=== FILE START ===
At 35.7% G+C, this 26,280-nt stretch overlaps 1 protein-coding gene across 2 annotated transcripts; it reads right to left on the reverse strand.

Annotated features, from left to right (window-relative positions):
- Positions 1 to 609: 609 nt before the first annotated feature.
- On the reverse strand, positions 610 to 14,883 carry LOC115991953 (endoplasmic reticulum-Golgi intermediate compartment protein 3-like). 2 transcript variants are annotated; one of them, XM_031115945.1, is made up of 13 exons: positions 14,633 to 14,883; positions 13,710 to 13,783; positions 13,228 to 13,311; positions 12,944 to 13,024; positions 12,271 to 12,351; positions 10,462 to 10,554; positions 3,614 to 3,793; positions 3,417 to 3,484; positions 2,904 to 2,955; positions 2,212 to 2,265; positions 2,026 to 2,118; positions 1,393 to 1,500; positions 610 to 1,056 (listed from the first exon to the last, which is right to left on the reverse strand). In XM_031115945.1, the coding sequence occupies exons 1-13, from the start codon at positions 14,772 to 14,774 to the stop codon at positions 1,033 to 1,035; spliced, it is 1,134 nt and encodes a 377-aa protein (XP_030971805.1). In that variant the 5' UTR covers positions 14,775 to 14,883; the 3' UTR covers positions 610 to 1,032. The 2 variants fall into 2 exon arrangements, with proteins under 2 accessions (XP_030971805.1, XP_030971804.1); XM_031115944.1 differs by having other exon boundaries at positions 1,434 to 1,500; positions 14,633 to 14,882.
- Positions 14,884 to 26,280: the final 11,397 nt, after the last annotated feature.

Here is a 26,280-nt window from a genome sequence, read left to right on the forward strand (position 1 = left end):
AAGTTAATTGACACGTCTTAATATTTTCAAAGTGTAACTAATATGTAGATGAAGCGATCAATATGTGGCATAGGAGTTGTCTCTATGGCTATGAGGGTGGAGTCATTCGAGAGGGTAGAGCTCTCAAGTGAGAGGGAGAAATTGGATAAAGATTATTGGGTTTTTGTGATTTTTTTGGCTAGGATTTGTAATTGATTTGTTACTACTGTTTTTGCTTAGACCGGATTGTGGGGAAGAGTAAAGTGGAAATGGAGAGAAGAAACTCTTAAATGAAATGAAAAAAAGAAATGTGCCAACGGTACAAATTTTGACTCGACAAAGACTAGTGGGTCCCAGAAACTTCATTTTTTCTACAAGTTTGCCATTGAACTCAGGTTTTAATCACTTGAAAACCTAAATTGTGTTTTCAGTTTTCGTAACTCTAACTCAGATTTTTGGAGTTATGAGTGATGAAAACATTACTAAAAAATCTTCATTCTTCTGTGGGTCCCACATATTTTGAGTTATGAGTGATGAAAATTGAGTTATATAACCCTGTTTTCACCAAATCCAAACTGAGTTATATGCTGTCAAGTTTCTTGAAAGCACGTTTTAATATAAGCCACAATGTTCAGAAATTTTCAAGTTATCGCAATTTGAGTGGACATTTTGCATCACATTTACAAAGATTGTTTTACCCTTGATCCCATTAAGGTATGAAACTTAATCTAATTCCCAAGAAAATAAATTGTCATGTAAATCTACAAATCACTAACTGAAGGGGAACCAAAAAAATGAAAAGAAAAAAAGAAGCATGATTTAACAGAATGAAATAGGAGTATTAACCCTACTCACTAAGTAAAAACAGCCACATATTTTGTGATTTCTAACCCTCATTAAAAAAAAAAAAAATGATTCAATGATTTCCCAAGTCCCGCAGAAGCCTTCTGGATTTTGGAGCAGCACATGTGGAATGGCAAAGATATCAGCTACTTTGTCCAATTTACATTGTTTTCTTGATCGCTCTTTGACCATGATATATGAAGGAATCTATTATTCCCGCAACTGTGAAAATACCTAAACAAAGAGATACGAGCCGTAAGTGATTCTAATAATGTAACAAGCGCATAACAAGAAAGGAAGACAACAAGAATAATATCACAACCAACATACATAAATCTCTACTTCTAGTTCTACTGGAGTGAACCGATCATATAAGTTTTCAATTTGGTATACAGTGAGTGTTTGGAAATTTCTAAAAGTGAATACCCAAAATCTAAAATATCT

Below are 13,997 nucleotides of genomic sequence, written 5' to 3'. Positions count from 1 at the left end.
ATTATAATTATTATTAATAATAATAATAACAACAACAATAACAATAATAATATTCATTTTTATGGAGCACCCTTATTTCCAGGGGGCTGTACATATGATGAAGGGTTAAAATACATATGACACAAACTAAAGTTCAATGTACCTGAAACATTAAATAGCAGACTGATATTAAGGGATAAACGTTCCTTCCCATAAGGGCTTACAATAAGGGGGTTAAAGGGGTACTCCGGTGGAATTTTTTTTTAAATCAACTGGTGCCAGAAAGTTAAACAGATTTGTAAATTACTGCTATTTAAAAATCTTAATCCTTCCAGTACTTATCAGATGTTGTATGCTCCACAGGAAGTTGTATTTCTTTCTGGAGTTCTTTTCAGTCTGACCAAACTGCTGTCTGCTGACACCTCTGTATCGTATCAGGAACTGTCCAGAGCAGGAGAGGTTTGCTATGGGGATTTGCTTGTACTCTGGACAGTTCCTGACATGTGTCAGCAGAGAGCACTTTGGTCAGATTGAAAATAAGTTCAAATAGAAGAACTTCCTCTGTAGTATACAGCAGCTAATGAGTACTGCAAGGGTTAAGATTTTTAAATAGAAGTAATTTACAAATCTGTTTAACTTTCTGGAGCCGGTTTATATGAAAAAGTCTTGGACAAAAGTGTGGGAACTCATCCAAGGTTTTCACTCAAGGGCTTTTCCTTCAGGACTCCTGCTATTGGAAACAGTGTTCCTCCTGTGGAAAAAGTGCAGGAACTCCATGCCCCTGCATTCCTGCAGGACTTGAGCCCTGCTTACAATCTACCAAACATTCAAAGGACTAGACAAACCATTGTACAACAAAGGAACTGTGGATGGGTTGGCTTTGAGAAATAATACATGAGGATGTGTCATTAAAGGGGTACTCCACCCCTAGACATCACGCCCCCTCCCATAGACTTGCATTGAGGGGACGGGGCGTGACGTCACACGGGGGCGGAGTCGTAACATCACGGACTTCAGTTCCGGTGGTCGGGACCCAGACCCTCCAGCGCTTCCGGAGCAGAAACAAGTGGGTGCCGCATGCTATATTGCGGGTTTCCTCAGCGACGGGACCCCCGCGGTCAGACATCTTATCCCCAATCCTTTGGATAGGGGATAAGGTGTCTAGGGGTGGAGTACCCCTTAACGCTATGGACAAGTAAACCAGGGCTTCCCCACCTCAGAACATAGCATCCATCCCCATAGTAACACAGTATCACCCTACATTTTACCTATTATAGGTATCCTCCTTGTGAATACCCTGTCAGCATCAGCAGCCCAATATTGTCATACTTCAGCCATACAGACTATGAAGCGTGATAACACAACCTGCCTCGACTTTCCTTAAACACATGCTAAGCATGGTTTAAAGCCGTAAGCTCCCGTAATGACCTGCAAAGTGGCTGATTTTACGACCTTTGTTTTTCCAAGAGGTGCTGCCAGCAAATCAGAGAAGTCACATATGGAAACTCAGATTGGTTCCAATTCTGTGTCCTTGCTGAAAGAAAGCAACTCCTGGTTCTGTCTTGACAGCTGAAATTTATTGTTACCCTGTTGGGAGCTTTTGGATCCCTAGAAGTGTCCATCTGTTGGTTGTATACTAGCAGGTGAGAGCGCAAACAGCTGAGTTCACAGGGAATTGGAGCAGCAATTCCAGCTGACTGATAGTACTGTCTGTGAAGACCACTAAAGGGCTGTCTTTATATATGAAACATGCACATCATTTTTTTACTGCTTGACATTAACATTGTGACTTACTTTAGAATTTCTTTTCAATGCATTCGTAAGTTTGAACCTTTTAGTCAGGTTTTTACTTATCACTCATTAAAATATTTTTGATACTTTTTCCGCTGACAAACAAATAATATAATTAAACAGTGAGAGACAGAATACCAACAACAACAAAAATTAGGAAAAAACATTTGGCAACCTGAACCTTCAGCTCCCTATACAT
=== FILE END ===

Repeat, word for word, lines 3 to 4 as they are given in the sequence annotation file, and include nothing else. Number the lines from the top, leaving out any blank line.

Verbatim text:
- Positions 1 to 609: 609 nt before the first annotated feature.
- On the reverse strand, positions 610 to 14,883 carry LOC115991953 (endoplasmic reticulum-Golgi intermediate compartment protein 3-like). 2 transcript variants are annotated; one of them, XM_031115945.1, is made up of 13 exons: positions 14,633 to 14,883; positions 13,710 to 13,783; positions 13,228 to 13,311; positions 12,944 to 13,024; positions 12,271 to 12,351; positions 10,462 to 10,554; positions 3,614 to 3,793; positions 3,417 to 3,484; positions 2,904 to 2,955; positions 2,212 to 2,265; positions 2,026 to 2,118; positions 1,393 to 1,500; positions 610 to 1,056 (listed from the first exon to the last, which is right to left on the reverse strand). In XM_031115945.1, the coding sequence occupies exons 1-13, from the start codon at positions 14,772 to 14,774 to the stop codon at positions 1,033 to 1,035; spliced, it is 1,134 nt and encodes a 377-aa protein (XP_030971805.1). In that variant the 5' UTR covers positions 14,775 to 14,883; the 3' UTR covers positions 610 to 1,032. The 2 variants fall into 2 exon arrangements, with proteins under 2 accessions (XP_030971805.1, XP_030971804.1); XM_031115944.1 differs by having other exon boundaries at positions 1,434 to 1,500; positions 14,633 to 14,882.